From birth to age 5, a child’s brain develops more rapidly than at any other time in life, making experiences in the early years critical to development and growth.
At birth, a child’s brain is about a quarter of the size of the average adult brain. Astoundingly, it doubles in size in the first year and keeps growing to about 80 percent of adult size by age 3. By age 5, a child’s brain is 90 percent of adult size, according to Chris Bennet, CEO at Wonderchool. Bennet’s Silicon Valley-based company connects families to high quality childcare programs and preschools in homes, allowing teachers to live where they work in difficult housing markets like San Francisco.
In the first few years of life, more than 1 million new neural connections are formed every second. After this period of rapid proliferation, connections are reduced through a process called pruning, so that brain circuits become more efficient.
“Every interaction a child has with his or her environment is an opportunity for learning. In the first five years, daily activities — talking, singing, reading, playing — stimulate brain development and dramatically influence future health, learning and behavior,” wrote Dr. Bill Frist, a heart and transplant surgeon and former U.S. Senate majority leader, in an article in Too Small To Fail. Too Small To Fail is an initiative of the Clinton Foundation to public awareness and promote the importance of early brain and language development.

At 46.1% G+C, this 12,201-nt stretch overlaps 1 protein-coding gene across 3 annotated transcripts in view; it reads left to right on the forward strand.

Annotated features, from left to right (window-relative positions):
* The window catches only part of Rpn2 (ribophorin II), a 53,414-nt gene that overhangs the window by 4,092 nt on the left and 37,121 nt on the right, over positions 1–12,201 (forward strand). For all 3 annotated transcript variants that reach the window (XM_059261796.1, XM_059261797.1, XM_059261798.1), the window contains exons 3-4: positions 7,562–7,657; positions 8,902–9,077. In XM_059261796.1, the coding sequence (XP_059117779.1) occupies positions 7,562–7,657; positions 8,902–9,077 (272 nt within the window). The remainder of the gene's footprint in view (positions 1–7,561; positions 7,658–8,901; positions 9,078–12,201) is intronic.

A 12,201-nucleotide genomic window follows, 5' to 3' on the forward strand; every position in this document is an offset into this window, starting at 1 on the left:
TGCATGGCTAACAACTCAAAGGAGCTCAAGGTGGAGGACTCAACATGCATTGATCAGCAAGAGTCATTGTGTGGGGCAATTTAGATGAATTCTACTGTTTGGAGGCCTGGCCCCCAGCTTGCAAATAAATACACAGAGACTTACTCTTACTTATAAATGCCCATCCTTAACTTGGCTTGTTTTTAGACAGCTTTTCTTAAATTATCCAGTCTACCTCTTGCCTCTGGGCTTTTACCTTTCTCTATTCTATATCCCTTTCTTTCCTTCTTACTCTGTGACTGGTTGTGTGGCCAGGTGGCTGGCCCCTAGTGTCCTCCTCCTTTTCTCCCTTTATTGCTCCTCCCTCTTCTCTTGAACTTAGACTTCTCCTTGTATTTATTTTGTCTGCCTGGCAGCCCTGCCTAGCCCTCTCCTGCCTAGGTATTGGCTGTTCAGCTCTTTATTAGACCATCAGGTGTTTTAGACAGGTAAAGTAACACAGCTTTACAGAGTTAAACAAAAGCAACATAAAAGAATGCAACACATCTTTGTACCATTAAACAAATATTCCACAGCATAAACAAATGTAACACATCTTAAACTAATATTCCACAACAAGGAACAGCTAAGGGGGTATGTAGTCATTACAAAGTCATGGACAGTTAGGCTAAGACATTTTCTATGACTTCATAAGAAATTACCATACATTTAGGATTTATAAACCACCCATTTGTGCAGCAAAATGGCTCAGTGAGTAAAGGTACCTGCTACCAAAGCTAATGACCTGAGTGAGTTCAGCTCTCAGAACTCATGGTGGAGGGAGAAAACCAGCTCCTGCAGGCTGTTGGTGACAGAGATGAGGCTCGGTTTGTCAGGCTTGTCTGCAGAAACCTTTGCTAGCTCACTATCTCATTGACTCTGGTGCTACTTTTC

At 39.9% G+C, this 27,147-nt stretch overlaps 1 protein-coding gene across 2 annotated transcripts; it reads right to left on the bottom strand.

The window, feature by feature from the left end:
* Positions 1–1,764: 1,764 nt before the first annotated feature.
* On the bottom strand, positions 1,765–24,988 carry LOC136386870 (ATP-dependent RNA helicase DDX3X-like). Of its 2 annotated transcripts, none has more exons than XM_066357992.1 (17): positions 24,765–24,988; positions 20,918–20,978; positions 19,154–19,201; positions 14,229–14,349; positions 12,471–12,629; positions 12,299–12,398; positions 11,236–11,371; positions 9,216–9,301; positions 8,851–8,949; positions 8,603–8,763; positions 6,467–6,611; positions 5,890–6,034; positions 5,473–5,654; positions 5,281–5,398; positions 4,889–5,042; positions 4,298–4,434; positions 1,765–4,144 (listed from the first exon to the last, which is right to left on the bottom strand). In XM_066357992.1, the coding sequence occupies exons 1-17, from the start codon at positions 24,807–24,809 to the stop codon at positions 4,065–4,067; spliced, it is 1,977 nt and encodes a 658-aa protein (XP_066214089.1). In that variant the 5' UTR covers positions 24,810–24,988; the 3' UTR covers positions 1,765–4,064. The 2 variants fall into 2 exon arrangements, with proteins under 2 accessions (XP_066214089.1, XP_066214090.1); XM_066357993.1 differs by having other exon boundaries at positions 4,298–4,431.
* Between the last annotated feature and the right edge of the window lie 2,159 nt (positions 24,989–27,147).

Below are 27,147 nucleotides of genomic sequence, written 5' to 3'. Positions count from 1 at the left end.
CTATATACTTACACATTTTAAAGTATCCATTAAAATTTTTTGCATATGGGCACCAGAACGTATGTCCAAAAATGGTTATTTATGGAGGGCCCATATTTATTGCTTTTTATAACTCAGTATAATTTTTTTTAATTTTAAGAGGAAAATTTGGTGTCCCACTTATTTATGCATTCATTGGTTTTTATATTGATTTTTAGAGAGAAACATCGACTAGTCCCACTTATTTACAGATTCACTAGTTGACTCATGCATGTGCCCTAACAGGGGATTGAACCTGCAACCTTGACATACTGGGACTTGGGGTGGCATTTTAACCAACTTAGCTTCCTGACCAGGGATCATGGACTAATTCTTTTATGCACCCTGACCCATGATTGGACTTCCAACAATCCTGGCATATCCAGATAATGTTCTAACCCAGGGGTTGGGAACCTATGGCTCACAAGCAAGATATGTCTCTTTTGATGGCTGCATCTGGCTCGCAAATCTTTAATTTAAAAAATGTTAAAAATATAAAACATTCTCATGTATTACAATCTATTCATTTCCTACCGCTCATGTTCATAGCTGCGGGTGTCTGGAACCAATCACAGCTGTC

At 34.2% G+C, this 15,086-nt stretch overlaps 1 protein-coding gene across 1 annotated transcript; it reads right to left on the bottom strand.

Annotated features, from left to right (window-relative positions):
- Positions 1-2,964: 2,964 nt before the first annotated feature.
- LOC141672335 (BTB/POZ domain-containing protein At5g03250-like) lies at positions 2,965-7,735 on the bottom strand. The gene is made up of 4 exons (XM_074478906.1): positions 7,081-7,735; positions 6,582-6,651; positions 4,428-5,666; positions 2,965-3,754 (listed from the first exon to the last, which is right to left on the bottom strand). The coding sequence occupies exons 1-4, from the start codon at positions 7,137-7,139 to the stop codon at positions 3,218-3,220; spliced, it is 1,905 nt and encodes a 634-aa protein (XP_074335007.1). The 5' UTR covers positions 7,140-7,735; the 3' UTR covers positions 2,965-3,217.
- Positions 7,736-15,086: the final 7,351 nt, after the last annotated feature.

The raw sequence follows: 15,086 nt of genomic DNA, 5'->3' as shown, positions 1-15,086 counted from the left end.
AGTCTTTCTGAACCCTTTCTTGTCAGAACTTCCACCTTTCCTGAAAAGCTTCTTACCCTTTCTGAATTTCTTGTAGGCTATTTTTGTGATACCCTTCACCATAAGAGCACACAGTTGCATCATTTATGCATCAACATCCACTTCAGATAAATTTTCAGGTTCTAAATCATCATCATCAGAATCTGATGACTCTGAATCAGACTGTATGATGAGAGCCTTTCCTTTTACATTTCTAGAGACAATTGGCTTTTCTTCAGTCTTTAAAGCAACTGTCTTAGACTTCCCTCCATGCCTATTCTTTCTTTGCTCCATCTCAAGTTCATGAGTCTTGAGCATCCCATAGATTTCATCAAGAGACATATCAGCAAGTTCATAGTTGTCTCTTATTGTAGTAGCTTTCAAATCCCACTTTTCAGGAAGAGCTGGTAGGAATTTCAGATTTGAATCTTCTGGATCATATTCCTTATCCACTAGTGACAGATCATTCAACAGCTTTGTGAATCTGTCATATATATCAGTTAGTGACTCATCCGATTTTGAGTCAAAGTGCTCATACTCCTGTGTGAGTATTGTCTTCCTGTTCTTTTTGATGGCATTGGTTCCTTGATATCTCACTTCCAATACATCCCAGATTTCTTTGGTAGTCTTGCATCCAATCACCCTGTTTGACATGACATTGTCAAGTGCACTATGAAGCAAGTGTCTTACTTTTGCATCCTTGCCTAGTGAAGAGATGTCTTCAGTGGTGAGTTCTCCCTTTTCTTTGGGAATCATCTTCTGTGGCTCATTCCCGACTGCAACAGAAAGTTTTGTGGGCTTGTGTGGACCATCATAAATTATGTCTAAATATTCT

A child’s experiences in those early years, whether positive or negative, nurtured or neglected, directly affect how the brain develops, with a long-term impact on the child’s health and ability to learn and succeed in school and life.
Children who face distress in the first years of life are more at risk of experiencing lifelong effects from toxic stress.
Continued chronic, unrelenting stress during childhood caused by extreme poverty, repeated abuse or severe maternal depression can damage a child’s brain construction and lead to lifelong problems in learning, behavior, and physical and mental health.
High-quality learning and care are important as they provide the support children need to build a foundation for a healthy and productive future.
A supportive learning environment from caring adults as early as possible can prevent or reverse the damaging effects of toxic stress in children and reduce the risk of children experiencing developmental delays.
Waiting until kindergarten for a child to start learning is too late. Children who receive quality early education demonstrate greater cognitive and socioemotional growth than children who do not.
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